Serum Per- and Polyfluoroalkyl Substance (PFAS) Concentrations and Predictors of Exposure among Pregnant African American Women in the Atlanta Area, Georgia.
By Che-Jung Chang, P Barry Ryan, Melissa Smarr, Kurunthachalam Kannan, Parinya Panuwet, Anne L Dunlop, Elizabeth J Corwin, and Dana Boyd Barr
November 17, 2020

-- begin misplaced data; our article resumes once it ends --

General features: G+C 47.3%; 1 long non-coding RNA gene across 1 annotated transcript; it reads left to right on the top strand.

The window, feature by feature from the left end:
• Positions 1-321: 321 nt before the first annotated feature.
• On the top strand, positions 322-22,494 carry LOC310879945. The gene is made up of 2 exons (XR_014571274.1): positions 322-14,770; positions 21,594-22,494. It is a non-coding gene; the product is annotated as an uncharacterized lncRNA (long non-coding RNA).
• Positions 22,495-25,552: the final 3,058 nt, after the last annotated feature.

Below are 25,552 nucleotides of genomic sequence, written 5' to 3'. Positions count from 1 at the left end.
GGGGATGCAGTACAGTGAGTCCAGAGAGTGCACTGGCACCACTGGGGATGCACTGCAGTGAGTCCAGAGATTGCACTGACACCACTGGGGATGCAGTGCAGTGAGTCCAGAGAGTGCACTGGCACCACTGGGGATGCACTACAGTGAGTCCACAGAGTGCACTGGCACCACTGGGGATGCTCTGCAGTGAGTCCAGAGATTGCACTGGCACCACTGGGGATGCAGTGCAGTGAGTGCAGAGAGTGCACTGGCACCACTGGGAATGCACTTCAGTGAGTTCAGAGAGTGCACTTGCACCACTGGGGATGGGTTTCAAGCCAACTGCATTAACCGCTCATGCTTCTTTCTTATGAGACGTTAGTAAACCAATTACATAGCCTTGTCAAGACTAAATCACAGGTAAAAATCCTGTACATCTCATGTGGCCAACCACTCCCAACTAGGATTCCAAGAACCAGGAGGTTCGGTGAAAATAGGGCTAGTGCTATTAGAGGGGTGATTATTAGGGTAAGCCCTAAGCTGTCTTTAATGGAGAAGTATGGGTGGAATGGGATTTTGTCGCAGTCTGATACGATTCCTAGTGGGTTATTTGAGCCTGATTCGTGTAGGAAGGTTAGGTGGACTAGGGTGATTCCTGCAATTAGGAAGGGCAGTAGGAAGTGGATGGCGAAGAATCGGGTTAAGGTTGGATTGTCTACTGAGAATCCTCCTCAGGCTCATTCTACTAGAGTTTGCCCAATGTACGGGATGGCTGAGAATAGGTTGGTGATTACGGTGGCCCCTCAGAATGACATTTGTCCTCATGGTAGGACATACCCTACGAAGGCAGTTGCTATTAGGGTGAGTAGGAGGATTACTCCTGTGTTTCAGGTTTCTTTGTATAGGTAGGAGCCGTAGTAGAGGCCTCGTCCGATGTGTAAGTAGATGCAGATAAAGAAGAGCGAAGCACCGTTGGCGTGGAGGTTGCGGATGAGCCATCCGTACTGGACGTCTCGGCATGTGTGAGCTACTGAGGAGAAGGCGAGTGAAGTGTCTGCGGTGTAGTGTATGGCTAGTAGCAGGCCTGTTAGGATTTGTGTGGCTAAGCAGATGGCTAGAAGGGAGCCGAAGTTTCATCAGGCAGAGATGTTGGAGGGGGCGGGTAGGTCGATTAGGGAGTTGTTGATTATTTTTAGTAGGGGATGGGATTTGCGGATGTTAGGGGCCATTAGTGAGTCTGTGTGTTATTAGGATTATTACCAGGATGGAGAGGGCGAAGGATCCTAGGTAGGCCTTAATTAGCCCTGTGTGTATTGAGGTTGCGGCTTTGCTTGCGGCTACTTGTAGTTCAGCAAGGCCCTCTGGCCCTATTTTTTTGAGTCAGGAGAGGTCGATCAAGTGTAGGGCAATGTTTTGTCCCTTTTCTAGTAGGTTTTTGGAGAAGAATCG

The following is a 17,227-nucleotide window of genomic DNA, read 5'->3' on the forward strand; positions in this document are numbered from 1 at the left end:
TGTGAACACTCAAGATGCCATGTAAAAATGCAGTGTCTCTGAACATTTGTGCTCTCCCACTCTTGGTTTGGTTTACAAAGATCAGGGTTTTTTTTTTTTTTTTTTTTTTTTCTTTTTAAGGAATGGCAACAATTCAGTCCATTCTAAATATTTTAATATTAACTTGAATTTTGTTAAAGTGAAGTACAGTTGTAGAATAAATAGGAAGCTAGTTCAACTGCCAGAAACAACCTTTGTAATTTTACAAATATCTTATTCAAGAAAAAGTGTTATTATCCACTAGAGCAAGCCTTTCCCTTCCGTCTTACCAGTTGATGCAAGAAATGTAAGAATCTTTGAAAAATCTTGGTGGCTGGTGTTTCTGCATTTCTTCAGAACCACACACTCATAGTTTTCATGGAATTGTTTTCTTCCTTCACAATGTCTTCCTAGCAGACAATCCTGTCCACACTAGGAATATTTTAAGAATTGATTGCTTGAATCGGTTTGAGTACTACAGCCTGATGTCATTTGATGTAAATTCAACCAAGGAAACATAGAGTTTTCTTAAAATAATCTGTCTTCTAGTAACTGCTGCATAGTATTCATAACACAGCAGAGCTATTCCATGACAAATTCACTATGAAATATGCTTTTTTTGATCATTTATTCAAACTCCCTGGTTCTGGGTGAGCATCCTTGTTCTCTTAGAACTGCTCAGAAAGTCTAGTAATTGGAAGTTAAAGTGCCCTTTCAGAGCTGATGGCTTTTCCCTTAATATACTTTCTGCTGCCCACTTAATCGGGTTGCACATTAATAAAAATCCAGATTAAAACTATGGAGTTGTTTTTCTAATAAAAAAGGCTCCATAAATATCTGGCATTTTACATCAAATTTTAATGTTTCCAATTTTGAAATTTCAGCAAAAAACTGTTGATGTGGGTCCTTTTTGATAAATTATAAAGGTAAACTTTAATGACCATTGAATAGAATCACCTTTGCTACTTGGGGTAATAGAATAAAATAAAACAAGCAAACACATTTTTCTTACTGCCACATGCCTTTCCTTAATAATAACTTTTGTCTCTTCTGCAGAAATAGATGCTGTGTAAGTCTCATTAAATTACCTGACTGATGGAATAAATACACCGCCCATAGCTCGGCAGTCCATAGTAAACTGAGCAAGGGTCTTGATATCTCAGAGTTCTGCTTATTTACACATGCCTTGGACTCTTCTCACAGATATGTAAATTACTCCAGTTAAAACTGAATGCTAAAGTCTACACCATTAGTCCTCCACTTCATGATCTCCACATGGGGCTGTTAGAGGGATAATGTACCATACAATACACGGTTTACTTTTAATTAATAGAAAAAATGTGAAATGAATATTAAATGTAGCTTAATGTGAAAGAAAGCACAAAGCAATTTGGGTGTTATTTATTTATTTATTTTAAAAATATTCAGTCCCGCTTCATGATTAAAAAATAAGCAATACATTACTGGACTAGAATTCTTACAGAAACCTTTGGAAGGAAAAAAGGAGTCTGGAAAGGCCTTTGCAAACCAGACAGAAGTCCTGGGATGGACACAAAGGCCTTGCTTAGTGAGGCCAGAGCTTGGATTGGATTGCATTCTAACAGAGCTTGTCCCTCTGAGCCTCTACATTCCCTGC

Exposure to per- and polyfluoroalkyl substances (PFAS) has been associated with adverse health outcomes, especially when exposure occurs within sensitive time windows such as the pre- and post-natal periods and early childhood. However, few studies have focused on PFAS exposure distribution and predictors in pregnant women, especially among African American women. We quantified serum concentrations of the four most common PFAS collected in all 453 participants and an additional 10 PFAS in 356 participants who were pregnant African American women enrolled from 2014 to 2018 in Atlanta, Georgia, and investigated the sociodemographic predictors of exposure. Additional home environment and behavior predictors were also examined in 130 participants. Perfluorohexane sulfonic acid (PFHxS), perfluorooctane sulfonic acid (PFOS), perfluorooctanoic acid (PFOA), and perfluorononanoic acid (PFNA) were detected in > 95% of the samples with PFOS having the highest concentrations (geometric mean (GM) 2.03 ng/mL). N-Methyl perfluorooctane sulfonamido acetic acid (NMeFOSAA), perfluoropentanoic acid (PFPeA), perfluorodecanoic acid (PFDA), and perfluoroundecanoic acid (PFUnDA) were found in 40-50% of the samples, whereas the detection frequencies for the other six PFAS were below 15%. When compared to National Health and Nutrition Examination Survey (NHANES) participants matching sex, race, and age with this study, our results showed similar concentrations of most PFAS, but higher concentrations of PFHxS (GM 0.99 ng/mL in this study; 0.63 and 0.4 ng/mL in NHANES 2014-2015 and 2016-2017 cycles). A decline in concentrations over the study period was found for most PFAS but not PFPeA. In adjusted models, education, sampling year, parity, BMI, tobacco and marijuana use, age of house, drinking water source, and cosmetic use were significantly associated with serum PFAS concentrations. Our study reports the first PFAS exposure data among pregnant African American women in the Atlanta area, Georgia. The identified predictors will facilitate the setting of research priorities and enable development of exposure mitigation strategies.